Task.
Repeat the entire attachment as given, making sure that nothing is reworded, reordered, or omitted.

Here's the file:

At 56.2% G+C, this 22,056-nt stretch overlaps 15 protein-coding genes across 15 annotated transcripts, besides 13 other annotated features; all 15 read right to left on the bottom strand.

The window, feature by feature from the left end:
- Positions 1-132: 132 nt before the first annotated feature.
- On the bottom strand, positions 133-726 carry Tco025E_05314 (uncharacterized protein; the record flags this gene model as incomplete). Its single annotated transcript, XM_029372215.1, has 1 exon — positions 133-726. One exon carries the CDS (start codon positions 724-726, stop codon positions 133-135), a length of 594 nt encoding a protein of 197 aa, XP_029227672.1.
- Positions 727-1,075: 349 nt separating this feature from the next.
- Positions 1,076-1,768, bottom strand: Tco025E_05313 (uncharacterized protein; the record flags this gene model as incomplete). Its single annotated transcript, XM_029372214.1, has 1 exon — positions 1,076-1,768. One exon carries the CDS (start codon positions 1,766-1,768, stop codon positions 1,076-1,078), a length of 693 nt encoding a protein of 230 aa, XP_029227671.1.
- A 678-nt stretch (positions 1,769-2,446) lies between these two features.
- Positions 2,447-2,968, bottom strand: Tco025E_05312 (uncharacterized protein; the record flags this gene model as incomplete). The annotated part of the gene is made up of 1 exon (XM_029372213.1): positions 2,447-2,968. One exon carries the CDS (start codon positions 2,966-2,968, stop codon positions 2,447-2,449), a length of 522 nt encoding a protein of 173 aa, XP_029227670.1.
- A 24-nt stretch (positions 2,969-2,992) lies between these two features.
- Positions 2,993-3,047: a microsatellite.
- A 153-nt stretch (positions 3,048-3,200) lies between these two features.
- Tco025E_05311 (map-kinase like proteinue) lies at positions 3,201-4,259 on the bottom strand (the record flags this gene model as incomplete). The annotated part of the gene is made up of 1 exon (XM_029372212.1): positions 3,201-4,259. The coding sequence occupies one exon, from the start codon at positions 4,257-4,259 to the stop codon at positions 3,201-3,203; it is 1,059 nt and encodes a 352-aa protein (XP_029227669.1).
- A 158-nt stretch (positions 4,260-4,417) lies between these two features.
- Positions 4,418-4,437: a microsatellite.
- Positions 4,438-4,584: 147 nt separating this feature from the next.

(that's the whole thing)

At 56.2% G+C, this 22,056-nt stretch overlaps 15 protein-coding genes across 15 annotated transcripts, besides 13 other annotated features; all 15 read right to left on the bottom strand.

The window, feature by feature from the left end:
- Positions 1-132: 132 nt before the first annotated feature.
- On the bottom strand, positions 133-726 carry Tco025E_05314 (uncharacterized protein; the record flags this gene model as incomplete). Its single annotated transcript, XM_029372215.1, has 1 exon — positions 133-726. One exon carries the CDS (start codon positions 724-726, stop codon positions 133-135), a length of 594 nt encoding a protein of 197 aa, XP_029227672.1.
- Positions 727-1,075: 349 nt separating this feature from the next.
- Positions 1,076-1,768, bottom strand: Tco025E_05313 (uncharacterized protein; the record flags this gene model as incomplete). Its single annotated transcript, XM_029372214.1, has 1 exon — positions 1,076-1,768. One exon carries the CDS (start codon positions 1,766-1,768, stop codon positions 1,076-1,078), a length of 693 nt encoding a protein of 230 aa, XP_029227671.1.
- A 678-nt stretch (positions 1,769-2,446) lies between these two features.
- Positions 2,447-2,968, bottom strand: Tco025E_05312 (uncharacterized protein; the record flags this gene model as incomplete). The annotated part of the gene is made up of 1 exon (XM_029372213.1): positions 2,447-2,968. One exon carries the CDS (start codon positions 2,966-2,968, stop codon positions 2,447-2,449), a length of 522 nt encoding a protein of 173 aa, XP_029227670.1.
- A 24-nt stretch (positions 2,969-2,992) lies between these two features.
- Positions 2,993-3,047: a microsatellite.
- A 153-nt stretch (positions 3,048-3,200) lies between these two features.
- Tco025E_05311 (map-kinase like proteinue) lies at positions 3,201-4,259 on the bottom strand (the record flags this gene model as incomplete). The annotated part of the gene is made up of 1 exon (XM_029372212.1): positions 3,201-4,259. The coding sequence occupies one exon, from the start codon at positions 4,257-4,259 to the stop codon at positions 3,201-3,203; it is 1,059 nt and encodes a 352-aa protein (XP_029227669.1).
- A 158-nt stretch (positions 4,260-4,417) lies between these two features.
- Positions 4,418-4,437: a microsatellite.
- Positions 4,438-4,584: 147 nt separating this feature from the next.